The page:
Page last updated at 07:36 GMT, Monday, 22 February 2010

Football seeks a toehold in India

By Delnaaz Irani
BBC World News, Shillong

Football action from a Shillong Lajong game
Shillong LaJong are the pride of football fans in India's north east

On a typical day in Mawkasiang village on the outskirts of Shillong, life is pretty peaceful.

Farmers spend their days working the fields, while their wives tend to household duties in straw huts.

But not on match day.

This seemingly peaceful village goes from ordinary shades of green to electric red and white, the colours of their home football team Shillong Lajong (which means "our own").

The villagers in Mawkasiang are so passionate about football they all pool their farmer salaries together and pitch in for a bus to take them to the Nehru stadium in Shillong's city centre to watch the game.

We hitch a ride on the bus and it's an exhilarating experience.

There are two dozen supporters crammed in, and not enough seats to go around.

Many are happy standing or hanging out the side of the bus waving their red and white flags furiously out the window.

Love of football

Among the most vociferous fans on the bus is 24-year old farmer Banstar Nongbri.

"I love LaJong," says Banstar, a diehard fan who's been following the club since he was a child.

Diehard Shillong Lajong fan Banstar Nongbri
Lajong fan Banstar Nongbri has been following the club since he was a child

"I've never missed a game on home soil, except once, because I didn't have enough money to travel."

Shillong LaJong are the pride of India's north east.

They are the only team from the region to have ever qualified for the premier league of Indian football.

In a region which has suffered economically because of a long and bloody history of violence, militancy and separatism, the people's love for football is a unifying factor.

And the success of Shillong's football team is a massive feat celebrated in almost every nook and cranny.

Sea of people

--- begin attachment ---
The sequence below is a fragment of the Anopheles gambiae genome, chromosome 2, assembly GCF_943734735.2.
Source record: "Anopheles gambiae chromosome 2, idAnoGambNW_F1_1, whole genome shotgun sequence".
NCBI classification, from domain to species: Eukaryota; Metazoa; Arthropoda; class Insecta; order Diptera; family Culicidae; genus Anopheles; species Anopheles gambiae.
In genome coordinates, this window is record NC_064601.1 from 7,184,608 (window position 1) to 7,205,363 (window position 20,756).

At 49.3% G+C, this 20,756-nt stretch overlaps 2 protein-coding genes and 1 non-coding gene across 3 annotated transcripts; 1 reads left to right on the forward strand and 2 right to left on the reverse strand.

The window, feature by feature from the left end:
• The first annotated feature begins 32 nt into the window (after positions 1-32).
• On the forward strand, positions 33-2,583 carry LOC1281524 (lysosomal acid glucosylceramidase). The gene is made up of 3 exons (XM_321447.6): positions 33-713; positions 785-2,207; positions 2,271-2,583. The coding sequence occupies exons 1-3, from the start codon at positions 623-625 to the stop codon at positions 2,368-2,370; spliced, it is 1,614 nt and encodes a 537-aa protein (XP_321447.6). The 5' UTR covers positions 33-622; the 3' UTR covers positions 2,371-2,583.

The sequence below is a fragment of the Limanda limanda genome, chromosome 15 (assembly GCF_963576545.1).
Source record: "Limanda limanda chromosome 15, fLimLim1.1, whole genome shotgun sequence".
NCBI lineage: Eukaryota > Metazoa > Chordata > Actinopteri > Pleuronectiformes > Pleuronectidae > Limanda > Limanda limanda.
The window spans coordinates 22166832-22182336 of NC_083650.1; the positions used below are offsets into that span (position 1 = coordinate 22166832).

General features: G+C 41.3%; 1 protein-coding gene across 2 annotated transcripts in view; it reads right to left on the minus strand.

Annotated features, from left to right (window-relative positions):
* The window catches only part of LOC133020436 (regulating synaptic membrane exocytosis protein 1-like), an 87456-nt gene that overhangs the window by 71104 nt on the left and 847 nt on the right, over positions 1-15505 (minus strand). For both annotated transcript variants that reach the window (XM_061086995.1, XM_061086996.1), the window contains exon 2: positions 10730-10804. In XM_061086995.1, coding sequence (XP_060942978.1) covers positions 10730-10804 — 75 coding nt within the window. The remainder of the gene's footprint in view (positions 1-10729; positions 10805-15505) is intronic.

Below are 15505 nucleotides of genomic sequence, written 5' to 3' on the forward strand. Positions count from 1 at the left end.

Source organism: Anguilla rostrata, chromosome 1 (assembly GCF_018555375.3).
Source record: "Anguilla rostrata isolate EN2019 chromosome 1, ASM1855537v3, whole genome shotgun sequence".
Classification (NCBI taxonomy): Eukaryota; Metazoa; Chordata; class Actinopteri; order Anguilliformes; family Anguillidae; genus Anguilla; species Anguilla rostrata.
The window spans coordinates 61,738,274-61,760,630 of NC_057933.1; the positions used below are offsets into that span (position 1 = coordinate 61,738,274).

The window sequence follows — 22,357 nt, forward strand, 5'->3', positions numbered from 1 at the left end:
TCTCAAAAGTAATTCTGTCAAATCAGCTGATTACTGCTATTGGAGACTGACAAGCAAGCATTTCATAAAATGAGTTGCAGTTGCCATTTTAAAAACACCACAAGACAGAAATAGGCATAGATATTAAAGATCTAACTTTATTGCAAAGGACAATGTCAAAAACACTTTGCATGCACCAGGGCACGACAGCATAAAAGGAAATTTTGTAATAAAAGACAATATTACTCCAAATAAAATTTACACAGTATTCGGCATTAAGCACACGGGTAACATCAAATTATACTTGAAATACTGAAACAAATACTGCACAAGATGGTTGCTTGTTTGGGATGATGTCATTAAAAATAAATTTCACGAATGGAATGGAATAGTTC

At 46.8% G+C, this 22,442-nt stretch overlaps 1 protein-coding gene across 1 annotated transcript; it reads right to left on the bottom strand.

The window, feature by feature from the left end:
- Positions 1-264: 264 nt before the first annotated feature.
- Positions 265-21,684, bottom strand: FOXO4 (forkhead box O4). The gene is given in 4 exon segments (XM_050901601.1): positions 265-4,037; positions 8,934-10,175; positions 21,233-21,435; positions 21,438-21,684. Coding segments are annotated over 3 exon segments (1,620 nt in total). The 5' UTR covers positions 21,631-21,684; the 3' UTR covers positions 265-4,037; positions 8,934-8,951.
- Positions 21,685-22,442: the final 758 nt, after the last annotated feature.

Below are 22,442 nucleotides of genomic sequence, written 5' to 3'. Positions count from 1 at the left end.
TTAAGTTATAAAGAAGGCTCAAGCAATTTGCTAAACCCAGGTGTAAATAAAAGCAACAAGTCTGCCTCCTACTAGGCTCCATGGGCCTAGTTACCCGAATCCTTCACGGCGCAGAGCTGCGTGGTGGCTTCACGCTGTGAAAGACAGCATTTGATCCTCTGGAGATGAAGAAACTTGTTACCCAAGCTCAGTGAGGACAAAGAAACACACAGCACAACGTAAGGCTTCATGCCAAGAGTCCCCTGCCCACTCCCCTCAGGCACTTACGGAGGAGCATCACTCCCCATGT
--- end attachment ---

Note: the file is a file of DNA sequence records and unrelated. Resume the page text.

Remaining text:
From the countryside to the main centre of town, a few kilometres away, there is feet-stomping, fist-thumping merriment.

The busload of fans chant team anthems and familiar footy rhymes over and over again, pausing briefly only to catch their breath.

The ruckus alarms those in the villages and markets we pass by, but even they give their silent nod of approval.

Shillong's football team supportes in the Nehru Stadium
The Shillong support is made up of young and old fans

When we get to the city, a sea of people stretch out on either side of the long, narrow walkway leading up to the gates of Nehru Stadium.

There are so many supporters, young and old, that it feels like almost the entire township of Shillong has turned out for the game.

And inside the stadium, it's a colourful carnival.

Almost every stand in the 25,000-capacity stadium is packed.

In some stands, fans have come well prepared, accompanied with percussion instruments and are banging away at a drum kit.

Other supporters cheer their team on, with all their vocal might.

Company backing

It is this sort of support that has seen this small club secure some big sponsors.

"It [qualifying for the Indian Premier League] has opened a window of opportunity for a great number of companies to really endorse an entity in the North Eastern region," says Larsing Sawyamhe, general secretary of Shillong LaJong football club.

"I think that is what really made companies like Nokia, who are our principal sponsors, Kingfisher, McDowells and of course Adidas, who are our merchandising sponsor, come in and support the club."